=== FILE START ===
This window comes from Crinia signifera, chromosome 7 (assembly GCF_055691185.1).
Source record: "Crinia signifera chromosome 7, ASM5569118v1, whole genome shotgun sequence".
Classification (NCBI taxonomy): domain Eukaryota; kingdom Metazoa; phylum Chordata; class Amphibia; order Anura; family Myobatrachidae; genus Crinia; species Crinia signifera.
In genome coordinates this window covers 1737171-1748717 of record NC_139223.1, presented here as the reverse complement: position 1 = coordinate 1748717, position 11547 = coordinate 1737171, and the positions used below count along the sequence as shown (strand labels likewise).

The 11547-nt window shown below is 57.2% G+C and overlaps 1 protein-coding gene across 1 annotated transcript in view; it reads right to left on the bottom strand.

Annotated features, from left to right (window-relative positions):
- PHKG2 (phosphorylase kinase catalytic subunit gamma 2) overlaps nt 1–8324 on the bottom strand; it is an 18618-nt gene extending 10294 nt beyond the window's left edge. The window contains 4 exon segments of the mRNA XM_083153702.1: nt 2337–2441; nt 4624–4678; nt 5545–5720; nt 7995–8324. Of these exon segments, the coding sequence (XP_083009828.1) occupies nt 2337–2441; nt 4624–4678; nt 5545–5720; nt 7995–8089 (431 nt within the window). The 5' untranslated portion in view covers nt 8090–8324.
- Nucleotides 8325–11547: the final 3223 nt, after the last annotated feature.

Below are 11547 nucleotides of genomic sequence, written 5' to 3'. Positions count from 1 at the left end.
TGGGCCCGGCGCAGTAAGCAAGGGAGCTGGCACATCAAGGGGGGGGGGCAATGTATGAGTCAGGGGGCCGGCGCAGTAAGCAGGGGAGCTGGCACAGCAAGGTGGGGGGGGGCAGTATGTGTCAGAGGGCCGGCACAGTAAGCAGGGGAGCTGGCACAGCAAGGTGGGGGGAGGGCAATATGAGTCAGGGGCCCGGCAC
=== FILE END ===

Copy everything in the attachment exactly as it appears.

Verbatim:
This window comes from Crinia signifera, chromosome 7 (assembly GCF_055691185.1).
Source record: "Crinia signifera chromosome 7, ASM5569118v1, whole genome shotgun sequence".
Classification (NCBI taxonomy): domain Eukaryota; kingdom Metazoa; phylum Chordata; class Amphibia; order Anura; family Myobatrachidae; genus Crinia; species Crinia signifera.
In genome coordinates this window covers 1737171-1748717 of record NC_139223.1, presented here as the reverse complement: position 1 = coordinate 1748717, position 11547 = coordinate 1737171, and the positions used below count along the sequence as shown (strand labels likewise).

The 11547-nt window shown below is 57.2% G+C and overlaps 1 protein-coding gene across 1 annotated transcript in view; it reads right to left on the bottom strand.

Annotated features, from left to right (window-relative positions):
- PHKG2 (phosphorylase kinase catalytic subunit gamma 2) overlaps nt 1–8324 on the bottom strand; it is an 18618-nt gene extending 10294 nt beyond the window's left edge. The window contains 4 exon segments of the mRNA XM_083153702.1: nt 2337–2441; nt 4624–4678; nt 5545–5720; nt 7995–8324. Of these exon segments, the coding sequence (XP_083009828.1) occupies nt 2337–2441; nt 4624–4678; nt 5545–5720; nt 7995–8089 (431 nt within the window). The 5' untranslated portion in view covers nt 8090–8324.
- Nucleotides 8325–11547: the final 3223 nt, after the last annotated feature.

Below are 11547 nucleotides of genomic sequence, written 5' to 3'. Positions count from 1 at the left end.
TGGGCCCGGCGCAGTAAGCAAGGGAGCTGGCACATCAAGGGGGGGGGGCAATGTATGAGTCAGGGGGCCGGCGCAGTAAGCAGGGGAGCTGGCACAGCAAGGTGGGGGGGGGCAGTATGTGTCAGAGGGCCGGCACAGTAAGCAGGGGAGCTGGCACAGCAAGGTGGGGGGAGGGCAATATGAGTCAGGGGCCCGGCAC